Saturday, 26 November 2016

our spoons came from woolworths

On Saturday 11th May I stayed up late and finished reading Our Spoons Came From Woolworths by Barbara Comyns. I didn't like it at all - miserable events, horrible people, simpleton narration.

I knew quite soon that I wasn't liking it, but I couldn't bring myself to not finish it. I still find it very hard not to finish a book, even at my advanced age, though I am getting better at it. This one wasn't too long, though; I guess I'm more inclined to bale out if it's a long book. Also, it wasn't a hard/slow read; just one I didn't enjoy.

They spoke about it on the Backlisted podcast, and loved it - I put off listening to the podcast until I'd finished reading it, having picked it up not long before. I like the Backlisted podcast very much - a podcast about old books, not new releases - even when they're talking about a book or author I can tell I won't like. That's part of the skill of criticism too - letting you be able to tell if you're not going to like a book they love. I won't be seeking out any more Barbara Comyns (or, to give another Backlisted-loved example, Jean Rhys).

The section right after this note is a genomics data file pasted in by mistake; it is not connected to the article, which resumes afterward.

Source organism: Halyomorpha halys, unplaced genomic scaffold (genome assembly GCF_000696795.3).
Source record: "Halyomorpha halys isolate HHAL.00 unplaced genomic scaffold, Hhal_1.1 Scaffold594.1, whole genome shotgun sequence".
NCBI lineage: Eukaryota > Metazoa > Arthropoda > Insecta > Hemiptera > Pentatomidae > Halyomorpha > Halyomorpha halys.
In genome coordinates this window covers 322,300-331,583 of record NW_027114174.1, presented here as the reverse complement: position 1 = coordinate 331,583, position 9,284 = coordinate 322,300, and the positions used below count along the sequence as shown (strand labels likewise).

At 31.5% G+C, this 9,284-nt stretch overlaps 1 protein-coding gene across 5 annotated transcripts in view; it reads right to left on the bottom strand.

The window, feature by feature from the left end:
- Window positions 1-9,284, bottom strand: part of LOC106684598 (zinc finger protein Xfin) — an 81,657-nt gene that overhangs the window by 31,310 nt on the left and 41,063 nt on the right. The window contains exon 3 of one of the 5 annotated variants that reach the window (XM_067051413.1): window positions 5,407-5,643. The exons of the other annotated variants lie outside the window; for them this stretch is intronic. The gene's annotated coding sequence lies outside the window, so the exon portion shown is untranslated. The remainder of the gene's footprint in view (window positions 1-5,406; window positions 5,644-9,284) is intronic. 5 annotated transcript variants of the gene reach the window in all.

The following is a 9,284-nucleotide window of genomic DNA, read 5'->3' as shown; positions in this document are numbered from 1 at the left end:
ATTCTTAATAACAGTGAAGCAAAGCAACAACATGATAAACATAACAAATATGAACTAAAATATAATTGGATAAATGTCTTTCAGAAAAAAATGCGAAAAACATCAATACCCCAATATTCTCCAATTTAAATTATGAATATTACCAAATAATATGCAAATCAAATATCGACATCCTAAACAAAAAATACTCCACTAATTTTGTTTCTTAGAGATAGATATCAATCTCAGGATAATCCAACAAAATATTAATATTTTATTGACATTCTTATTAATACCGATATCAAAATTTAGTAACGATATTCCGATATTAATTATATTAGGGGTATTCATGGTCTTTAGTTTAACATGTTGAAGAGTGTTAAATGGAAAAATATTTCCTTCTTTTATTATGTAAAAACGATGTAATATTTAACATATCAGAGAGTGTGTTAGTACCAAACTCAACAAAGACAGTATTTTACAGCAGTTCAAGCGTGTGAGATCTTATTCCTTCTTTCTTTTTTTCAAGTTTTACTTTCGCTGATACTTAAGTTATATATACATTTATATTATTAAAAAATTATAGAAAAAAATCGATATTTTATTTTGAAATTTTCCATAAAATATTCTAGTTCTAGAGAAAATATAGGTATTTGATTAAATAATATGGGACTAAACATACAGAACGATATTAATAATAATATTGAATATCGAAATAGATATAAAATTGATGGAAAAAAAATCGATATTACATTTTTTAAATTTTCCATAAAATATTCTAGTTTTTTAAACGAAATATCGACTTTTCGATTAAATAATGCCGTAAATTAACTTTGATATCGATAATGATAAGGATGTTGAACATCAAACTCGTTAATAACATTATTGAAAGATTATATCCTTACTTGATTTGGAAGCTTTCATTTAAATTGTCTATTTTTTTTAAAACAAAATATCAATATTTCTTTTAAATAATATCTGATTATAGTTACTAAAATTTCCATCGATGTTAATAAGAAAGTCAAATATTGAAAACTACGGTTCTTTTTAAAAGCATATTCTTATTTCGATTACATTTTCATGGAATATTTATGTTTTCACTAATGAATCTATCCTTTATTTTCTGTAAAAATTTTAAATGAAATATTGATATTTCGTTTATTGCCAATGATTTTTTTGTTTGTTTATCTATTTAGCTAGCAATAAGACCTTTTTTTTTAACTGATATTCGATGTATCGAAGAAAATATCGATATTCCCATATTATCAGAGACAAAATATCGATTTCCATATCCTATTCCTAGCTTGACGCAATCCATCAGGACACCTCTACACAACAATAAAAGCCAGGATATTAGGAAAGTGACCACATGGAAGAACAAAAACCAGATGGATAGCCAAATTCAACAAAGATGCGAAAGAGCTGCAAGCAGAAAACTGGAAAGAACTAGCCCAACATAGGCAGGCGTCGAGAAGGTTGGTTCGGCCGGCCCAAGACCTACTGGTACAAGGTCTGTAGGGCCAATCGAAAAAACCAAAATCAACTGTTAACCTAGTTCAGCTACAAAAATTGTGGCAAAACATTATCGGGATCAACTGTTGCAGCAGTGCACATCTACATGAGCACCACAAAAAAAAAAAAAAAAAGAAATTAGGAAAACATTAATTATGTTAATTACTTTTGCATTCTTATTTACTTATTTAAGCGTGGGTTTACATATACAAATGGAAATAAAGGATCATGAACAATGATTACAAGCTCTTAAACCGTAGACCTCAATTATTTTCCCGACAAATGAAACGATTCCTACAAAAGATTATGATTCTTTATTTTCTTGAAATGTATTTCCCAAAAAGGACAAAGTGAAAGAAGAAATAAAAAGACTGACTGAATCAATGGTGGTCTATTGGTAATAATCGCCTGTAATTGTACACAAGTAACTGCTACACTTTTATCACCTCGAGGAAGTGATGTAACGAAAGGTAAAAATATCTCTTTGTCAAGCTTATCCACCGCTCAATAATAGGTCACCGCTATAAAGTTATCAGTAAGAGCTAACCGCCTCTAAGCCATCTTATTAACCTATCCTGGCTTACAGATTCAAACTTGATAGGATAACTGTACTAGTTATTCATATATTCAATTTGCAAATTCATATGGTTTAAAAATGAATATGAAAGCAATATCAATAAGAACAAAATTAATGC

The book turned out to be - as it sounded - autobiographical, which made its awful events, and the flat narration in the face of them, even worse. (There is a note, clearly by her, on the copyright page which says 'The only things that are true in this story are the wedding and Chapters 10, 11 and 12 [an awful birth experience] and the poverty.', which you can believe if you like.) I really hated the narrative style/tone. I don't know if she writes all her books like that. There is a quote on the front of my (2013 Virago Modern Classics) edition from Maggie O'Farrell saying 'Quite simply, Comyns writes like no one else', which might suggest that she does. But you can be sure I will never find out.

The cover of my edition in no way prepared me for the contents of the book, which didn't help my non-appreciation of it, as, although the blurb on the back suggested the bare plot description might be a bumpy ride, the rather jolly illustration and typefaces suggested a lighthearted recounting of these trials and tribulations, rather than the miserable book which was actually within.

First line: I told Helen my story and she went home and cried.
Last line: It was a waste to talk about such distressing subjects on such a lovely spring afternoon, but she listened and I talked on and on and the ants carrying their eggs walked over our bare legs and we hardly noticed, and that is really how I came to write this story.

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